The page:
It’s liftoff for the Os­cars race

“First Man” is among films reach­ing for the sky.

USA TODAY US Edition - - LIFE - Kelly Lawler Colum­nist

Who knew space travel could be this bor­ing?

Set in the near fu­ture, Hulu’s “The First” stars Sean Penn as an as­tro­naut on the first manned mis­sion to Mars, in the­ory a dar­ing feat of hu­man in­ven­tion and op­ti­mism that hasn’t been seen since man first walked on the moon in 1969. Yet it’s por­trayed here as a lame slog of pol­i­tics and mar­i­tal squab­bles. It’s hard to make some­thing as nat­u­rally cap­ti­vat­ing and ethe­real as space travel dull, but “The First” (stream­ing Fri­day, ★g☆☆) has done just that.

Long-winded, te­dious and full of metaphors, al­lu­sions and sym­bols piled on top of each other in a lit­er­ary garbage pile, “The First” is an un­in­ten­tional par­ody of the ex­pen­sive, self-im­por­tant shows that some­how get the la­bel “pres­tige TV.”

Cre­ator Beau Wil­limon (”House of Cards”) by­passes most of the the sci­ence fic­tion and ad­ven­ture tropes that of­ten make space drama cap­ti­vat­ing and opts in­stead to make a work­place and fam­ily drama that can’t be res­cued by Penn.

In­stead of el­e­vat­ing the ma­te­rial, he sim­ply scowls his way through over­writ­ten lines and poor fa­cial hair choices for eight in­ter­minable episodes.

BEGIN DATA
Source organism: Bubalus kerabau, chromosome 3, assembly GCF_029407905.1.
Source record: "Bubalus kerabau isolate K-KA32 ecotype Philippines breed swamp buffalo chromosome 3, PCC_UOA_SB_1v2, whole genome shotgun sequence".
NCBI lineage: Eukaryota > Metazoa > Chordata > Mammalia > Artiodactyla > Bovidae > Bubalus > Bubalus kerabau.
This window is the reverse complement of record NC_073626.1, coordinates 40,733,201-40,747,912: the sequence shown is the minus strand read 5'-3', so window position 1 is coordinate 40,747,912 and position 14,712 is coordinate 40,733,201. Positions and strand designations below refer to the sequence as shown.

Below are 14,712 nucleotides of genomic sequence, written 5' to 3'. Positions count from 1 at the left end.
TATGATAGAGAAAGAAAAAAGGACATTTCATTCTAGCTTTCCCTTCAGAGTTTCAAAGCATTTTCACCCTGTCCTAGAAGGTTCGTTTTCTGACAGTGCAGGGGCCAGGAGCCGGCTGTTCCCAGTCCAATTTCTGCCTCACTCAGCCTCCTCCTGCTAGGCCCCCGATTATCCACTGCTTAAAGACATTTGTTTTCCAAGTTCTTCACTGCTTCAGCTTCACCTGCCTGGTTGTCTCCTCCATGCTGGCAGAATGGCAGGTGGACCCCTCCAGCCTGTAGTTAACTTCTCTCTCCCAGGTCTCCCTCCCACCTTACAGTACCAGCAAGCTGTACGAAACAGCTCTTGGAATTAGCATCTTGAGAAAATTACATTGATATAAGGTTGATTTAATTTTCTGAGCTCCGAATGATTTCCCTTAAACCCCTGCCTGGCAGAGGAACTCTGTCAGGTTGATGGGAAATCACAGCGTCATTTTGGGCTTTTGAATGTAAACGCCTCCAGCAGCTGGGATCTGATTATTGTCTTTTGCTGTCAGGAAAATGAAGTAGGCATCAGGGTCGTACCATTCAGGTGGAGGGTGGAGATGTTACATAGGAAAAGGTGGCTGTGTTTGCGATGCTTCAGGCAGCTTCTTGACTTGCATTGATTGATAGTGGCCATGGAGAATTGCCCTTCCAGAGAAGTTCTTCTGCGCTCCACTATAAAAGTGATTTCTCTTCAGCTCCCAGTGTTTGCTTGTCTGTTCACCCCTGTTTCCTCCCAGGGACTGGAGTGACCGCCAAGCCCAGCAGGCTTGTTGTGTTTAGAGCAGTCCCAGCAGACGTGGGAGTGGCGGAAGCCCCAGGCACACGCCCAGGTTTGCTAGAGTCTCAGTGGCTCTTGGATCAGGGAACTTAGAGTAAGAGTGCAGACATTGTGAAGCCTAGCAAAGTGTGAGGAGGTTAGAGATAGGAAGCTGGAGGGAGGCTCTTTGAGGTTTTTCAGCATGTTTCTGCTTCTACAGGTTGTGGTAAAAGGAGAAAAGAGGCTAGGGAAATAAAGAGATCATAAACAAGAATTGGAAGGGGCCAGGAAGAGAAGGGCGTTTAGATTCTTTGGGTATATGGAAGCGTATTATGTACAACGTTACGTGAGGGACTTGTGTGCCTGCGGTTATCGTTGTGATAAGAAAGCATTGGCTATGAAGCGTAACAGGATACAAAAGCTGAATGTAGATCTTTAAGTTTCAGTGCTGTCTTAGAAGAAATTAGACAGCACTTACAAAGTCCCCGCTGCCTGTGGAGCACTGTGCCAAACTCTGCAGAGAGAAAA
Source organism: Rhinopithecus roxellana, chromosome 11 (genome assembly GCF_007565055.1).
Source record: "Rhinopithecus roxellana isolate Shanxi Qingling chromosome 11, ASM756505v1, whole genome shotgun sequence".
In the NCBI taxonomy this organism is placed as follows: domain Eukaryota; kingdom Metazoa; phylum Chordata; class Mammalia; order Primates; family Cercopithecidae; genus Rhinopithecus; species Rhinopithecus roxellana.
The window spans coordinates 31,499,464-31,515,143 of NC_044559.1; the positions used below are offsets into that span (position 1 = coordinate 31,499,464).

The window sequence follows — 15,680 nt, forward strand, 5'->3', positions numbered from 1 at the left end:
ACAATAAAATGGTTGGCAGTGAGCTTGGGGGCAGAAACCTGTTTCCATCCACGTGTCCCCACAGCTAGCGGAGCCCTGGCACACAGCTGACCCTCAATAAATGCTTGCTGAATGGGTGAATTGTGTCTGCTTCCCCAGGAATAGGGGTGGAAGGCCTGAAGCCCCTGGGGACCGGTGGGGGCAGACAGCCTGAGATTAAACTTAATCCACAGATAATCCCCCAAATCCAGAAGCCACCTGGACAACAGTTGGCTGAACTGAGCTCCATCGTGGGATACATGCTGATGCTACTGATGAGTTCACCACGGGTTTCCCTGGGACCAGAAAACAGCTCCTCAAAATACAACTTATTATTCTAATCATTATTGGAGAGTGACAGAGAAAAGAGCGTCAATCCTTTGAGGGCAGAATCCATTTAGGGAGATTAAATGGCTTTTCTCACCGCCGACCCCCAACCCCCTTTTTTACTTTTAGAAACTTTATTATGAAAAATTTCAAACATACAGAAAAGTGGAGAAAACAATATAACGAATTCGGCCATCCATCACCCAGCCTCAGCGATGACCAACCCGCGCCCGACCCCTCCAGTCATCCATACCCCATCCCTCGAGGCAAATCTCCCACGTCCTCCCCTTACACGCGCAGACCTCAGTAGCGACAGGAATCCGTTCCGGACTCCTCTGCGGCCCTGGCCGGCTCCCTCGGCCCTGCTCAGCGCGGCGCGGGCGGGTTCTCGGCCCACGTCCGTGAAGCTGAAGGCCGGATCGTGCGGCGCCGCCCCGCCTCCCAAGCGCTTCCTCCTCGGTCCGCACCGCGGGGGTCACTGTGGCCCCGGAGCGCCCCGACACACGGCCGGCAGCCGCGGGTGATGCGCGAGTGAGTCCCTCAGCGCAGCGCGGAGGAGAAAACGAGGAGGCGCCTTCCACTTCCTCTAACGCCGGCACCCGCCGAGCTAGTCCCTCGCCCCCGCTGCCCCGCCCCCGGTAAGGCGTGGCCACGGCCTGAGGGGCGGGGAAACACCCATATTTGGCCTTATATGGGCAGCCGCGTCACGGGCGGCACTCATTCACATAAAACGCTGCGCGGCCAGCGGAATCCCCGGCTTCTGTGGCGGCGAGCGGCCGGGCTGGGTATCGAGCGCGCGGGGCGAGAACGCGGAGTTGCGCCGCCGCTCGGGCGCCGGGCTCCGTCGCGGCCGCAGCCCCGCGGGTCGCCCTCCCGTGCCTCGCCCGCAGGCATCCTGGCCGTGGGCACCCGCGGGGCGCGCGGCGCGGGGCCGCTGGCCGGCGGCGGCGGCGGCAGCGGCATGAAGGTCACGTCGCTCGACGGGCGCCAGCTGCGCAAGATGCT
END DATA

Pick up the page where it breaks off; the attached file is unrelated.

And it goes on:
The se­ries be­gins with a tragedy that sets the Mars mis­sion back years and forces Tom Hagerty (Penn), who was pushed out of the ini­tial mis­sion af­ter per­sonal prob­lems, to come back to the fold and create a new team. The episodes fol­low the team’s train­ing and per­sonal drama un­der the watch­ful eye of Laz In­gram (Natascha McEl­hone), a tech CEO who nabbed the multi­bil­lion­dol­lar gov­ern­ment con­tract for the Mars ex­pe­di­tion.

There are plenty of op­por­tu­ni­ties for good storytelling in “The First,” and nearly ev­ery one of them is wasted. Scenes, es­pe­cially af­ter the ini­tial catas­tro­phe kicks it off, lack propul­sion, and an en­tire episode is set in con­gres­sional hear­ings in which Laz and Tom try to re­gain fund­ing for the mis­sion. It’s all even less en­ter­tain­ing than the re­al­life hear­ings on ca­ble or CSPAN.

The writ­ers strug­gle to create well­drawn and in­ter­est­ing char­ac­ters to pop­u­late the mis­sion. Sadie (Han­nah Ware), a sci­en­tist shunted from the Mars team on Tom’s or­der, is a blank slate with no emo­tional res­o­nance. The trou­bles fac­ing Tom’s daugh­ter, Denise (Anna Ja­coby-Heron), and his late wife, Diane (Melissa Ge­orge), who’s seen in flash­backs, re­main shrouded in se­crecy for half the sea­son.

The show has a bland, san­i­tized feel, no mat­ter how hard its cheesy score tries to heighten the in­spi­ra­tion at ev­ery turn. The best sci-fi sto­ries, un­der­neath the ro­bots and space flights, are great hu­man sto­ries.

But “The First” writ­ers have some­how made their show both too hu­man and not hu­man enough. Bor­ing and poorly drawn char­ac­ters get too much screen time, and its ad­ven­ture story is a lame af­ter­thought. Nei­ther the story nor the char­ac­ters are enough to draw view­ers, and an un­earned self-im­por­tant style makes the se­ries so grat­ing its nearly un­watch­able.

“The First” is meant to take view­ers to the stars, but this is one mis­sion that never achieves liftoff.


Sean Penn stars as Tom Hagerty in “The First.”


Anna Ja­coby-Heron is Denise Hagerty in “The First.”

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